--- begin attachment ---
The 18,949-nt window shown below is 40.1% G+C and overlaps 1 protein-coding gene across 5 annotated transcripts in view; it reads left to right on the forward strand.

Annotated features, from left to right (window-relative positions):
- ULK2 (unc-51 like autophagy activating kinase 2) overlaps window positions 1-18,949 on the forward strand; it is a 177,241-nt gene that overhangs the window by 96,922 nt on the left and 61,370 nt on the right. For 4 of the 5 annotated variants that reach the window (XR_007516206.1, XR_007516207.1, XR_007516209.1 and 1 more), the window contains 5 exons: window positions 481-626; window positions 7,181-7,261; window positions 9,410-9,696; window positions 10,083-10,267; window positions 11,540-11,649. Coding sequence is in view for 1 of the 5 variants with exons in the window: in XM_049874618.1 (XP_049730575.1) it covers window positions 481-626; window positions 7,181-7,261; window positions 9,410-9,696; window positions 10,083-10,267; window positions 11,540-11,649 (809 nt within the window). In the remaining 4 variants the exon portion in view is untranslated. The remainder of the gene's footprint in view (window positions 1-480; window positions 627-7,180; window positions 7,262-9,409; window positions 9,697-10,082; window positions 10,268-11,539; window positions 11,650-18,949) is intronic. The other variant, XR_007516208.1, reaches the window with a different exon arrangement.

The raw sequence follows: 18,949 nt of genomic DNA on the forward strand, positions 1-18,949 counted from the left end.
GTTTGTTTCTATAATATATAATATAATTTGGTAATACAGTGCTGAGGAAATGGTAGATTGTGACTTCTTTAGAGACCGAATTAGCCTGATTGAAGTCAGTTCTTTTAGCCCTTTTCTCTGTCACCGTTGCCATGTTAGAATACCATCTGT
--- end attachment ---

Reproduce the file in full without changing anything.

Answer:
The 18,949-nt window shown below is 40.1% G+C and overlaps 1 protein-coding gene across 5 annotated transcripts in view; it reads left to right on the forward strand.

Annotated features, from left to right (window-relative positions):
- ULK2 (unc-51 like autophagy activating kinase 2) overlaps window positions 1-18,949 on the forward strand; it is a 177,241-nt gene that overhangs the window by 96,922 nt on the left and 61,370 nt on the right. For 4 of the 5 annotated variants that reach the window (XR_007516206.1, XR_007516207.1, XR_007516209.1 and 1 more), the window contains 5 exons: window positions 481-626; window positions 7,181-7,261; window positions 9,410-9,696; window positions 10,083-10,267; window positions 11,540-11,649. Coding sequence is in view for 1 of the 5 variants with exons in the window: in XM_049874618.1 (XP_049730575.1) it covers window positions 481-626; window positions 7,181-7,261; window positions 9,410-9,696; window positions 10,083-10,267; window positions 11,540-11,649 (809 nt within the window). In the remaining 4 variants the exon portion in view is untranslated. The remainder of the gene's footprint in view (window positions 1-480; window positions 627-7,180; window positions 7,262-9,409; window positions 9,697-10,082; window positions 10,268-11,539; window positions 11,650-18,949) is intronic. The other variant, XR_007516208.1, reaches the window with a different exon arrangement.

The raw sequence follows: 18,949 nt of genomic DNA on the forward strand, positions 1-18,949 counted from the left end.
GTTTGTTTCTATAATATATAATATAATTTGGTAATACAGTGCTGAGGAAATGGTAGATTGTGACTTCTTTAGAGACCGAATTAGCCTGATTGAAGTCAGTTCTTTTAGCCCTTTTCTCTGTCACCGTTGCCATGTTAGAATACCATCTGT